Parameters: x (list or numpy.ndarray) – The data corresponding to the x axis y (list or numpy.ndarray) – The data corresponding to the y axis legend (string or None) – The legend to be associated to the curve info (dict or None) – Dictionary of information associated to the curve replace (boolean default False) – Flag to indicate if already existing curves are to be deleted replot (boolean default True) – Flag to indicate plot is to be immediately updated kw – Additional keywords recognized by the plot window. Beware that the keywords recognized by silx and PyMca plot windows may differ.
applyMethod(name)[source]

The plugin is asked to apply the method associated to name.

getActiveCurve(just_legend=False)[source]
Parameters: just_legend (boolean) – Flag to specify the type of output required legend of the active curve or list [x, y, legend, info] string or list

Function to access the graph currently active curve. It returns None in case of not having an active curve.

Default output has the form:

xvalues, yvalues, legend, dict

where dict is a dictionary containing curve info. For the time being, only the plot labels associated to the curve are warranted to be present under the keys xlabel, ylabel.

If just_legend is True:

The legend of the active curve (or None) is returned.
getAllCurves(just_legend=False)[source]
Parameters: just_legend (boolean) – Flag to specify the type of output required legend of the curves or list [[x, y, legend, info], ...] list of strings or list of curves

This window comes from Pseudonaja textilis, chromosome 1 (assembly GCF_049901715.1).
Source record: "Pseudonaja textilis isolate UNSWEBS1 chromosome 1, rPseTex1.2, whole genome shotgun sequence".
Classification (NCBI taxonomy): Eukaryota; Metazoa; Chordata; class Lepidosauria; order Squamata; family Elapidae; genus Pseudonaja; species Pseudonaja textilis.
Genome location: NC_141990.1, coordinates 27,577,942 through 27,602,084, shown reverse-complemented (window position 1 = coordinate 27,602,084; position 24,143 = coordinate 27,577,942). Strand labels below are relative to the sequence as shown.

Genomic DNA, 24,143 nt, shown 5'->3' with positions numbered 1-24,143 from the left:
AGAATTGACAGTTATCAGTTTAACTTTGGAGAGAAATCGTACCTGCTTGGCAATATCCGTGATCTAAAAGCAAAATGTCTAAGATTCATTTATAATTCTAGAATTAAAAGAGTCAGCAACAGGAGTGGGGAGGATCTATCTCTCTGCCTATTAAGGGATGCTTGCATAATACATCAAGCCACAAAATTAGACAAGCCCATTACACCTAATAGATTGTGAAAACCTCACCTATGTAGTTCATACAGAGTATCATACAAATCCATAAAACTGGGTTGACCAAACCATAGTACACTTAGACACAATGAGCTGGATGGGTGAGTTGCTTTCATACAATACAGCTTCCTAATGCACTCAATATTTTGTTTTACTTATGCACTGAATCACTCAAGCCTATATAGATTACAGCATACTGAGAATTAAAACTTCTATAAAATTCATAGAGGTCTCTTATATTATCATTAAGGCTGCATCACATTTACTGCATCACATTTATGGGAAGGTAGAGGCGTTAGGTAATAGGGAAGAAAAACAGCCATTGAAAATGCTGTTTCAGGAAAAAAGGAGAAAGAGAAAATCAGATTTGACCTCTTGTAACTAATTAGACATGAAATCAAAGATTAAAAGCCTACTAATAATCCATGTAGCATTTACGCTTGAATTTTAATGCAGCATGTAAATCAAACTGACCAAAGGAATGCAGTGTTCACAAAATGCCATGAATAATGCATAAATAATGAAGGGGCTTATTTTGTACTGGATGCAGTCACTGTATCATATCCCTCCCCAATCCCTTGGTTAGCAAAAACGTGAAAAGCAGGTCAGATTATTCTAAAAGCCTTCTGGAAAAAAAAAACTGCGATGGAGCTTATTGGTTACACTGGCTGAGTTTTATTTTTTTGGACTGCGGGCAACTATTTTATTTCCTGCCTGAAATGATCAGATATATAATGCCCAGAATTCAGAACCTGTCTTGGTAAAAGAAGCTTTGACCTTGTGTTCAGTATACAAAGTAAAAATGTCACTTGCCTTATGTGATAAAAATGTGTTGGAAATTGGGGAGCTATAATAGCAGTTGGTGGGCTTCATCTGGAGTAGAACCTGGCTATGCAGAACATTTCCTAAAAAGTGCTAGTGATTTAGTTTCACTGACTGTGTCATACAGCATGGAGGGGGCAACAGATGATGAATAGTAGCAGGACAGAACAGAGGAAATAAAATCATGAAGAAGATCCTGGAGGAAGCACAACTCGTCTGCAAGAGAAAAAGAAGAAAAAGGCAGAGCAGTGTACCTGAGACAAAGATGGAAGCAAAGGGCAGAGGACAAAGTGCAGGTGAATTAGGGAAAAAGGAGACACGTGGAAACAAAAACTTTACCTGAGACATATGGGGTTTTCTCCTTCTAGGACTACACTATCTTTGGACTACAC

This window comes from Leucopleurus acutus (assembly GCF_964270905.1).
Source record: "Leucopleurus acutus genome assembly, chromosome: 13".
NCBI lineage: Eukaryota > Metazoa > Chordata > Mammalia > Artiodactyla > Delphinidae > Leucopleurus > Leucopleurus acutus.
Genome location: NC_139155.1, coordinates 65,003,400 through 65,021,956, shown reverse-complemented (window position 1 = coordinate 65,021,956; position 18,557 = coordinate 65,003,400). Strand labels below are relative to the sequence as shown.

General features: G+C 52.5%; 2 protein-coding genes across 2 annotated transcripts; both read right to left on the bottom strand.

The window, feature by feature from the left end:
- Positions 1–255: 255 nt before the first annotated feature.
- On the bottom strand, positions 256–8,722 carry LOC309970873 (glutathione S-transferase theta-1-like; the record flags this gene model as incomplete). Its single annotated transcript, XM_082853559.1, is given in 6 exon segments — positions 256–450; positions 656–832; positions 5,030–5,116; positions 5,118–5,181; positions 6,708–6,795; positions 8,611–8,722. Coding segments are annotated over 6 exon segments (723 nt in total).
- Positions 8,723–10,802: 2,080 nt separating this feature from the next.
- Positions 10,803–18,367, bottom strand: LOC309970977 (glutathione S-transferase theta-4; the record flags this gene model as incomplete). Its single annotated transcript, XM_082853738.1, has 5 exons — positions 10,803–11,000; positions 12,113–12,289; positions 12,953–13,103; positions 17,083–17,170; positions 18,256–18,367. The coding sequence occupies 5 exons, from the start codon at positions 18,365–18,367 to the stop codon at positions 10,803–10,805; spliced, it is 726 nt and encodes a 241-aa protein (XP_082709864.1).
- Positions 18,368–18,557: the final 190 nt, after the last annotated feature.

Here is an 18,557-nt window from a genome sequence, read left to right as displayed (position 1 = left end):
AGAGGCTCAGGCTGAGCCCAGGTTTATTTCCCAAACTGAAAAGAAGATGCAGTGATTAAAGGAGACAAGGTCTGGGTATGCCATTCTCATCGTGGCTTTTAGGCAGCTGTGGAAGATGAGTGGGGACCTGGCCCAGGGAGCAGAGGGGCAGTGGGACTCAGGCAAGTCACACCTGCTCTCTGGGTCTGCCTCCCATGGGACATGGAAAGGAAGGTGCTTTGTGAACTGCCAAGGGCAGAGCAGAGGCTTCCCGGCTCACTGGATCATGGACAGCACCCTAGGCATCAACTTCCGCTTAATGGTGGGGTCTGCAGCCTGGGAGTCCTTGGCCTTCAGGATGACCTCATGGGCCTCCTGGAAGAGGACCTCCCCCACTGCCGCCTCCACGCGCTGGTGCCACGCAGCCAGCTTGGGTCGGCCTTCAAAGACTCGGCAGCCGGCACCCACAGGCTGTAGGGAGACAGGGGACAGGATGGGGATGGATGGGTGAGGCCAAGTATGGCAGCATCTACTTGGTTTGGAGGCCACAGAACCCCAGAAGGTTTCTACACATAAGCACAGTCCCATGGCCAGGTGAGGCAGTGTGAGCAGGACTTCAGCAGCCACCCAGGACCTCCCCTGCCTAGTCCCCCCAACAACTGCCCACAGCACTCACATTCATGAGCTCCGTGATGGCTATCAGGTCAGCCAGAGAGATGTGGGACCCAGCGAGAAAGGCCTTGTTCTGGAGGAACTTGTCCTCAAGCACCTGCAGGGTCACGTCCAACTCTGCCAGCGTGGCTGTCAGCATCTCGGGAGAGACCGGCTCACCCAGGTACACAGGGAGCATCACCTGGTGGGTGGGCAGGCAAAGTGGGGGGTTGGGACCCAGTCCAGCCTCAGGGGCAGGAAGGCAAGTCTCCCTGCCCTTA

It returns an empty list in case of not having any curve.

If just_legend is False, it returns a list of the form:

[[xvalues0, yvalues0, legend0, dict0],
[xvalues1, yvalues1, legend1, dict1],
[...],
[xvaluesn, yvaluesn, legendn, dictn]]

If just_legend is True, it returns a list of the form:

[legend0, legend1, ..., legendn]
getGraphTitle()[source]
Returns: The graph title string
getGraphXLabel()[source]
Returns: The graph X axis label string
getGraphXLimits()[source]

Get the graph X limits.

Returns: Two floats with the X axis limits
getGraphYLabel()[source]
Returns: The graph Y axis label string
getGraphYLimits()[source]

Get the graph Y (left) limits.

Returns: Two floats with the Y (left) axis limits
getMethodPixmap(name)[source]
Parameters: name – The method for which a pixmap is asked QPixmap or None
getMethodToolTip(name)[source]

Returns the help associated to the particular method name or None.

Parameters: name – The method for which a tooltip is asked string
getMethods(plottype=None)[source]
Parameters: plottype – string or None for the case the plugin only support one type of plots. Implemented values “SCAN”, “MCA” or None A list with the NAMES associated to the callable methods that are applicable to the specified type plot. The list can be empty. list[string]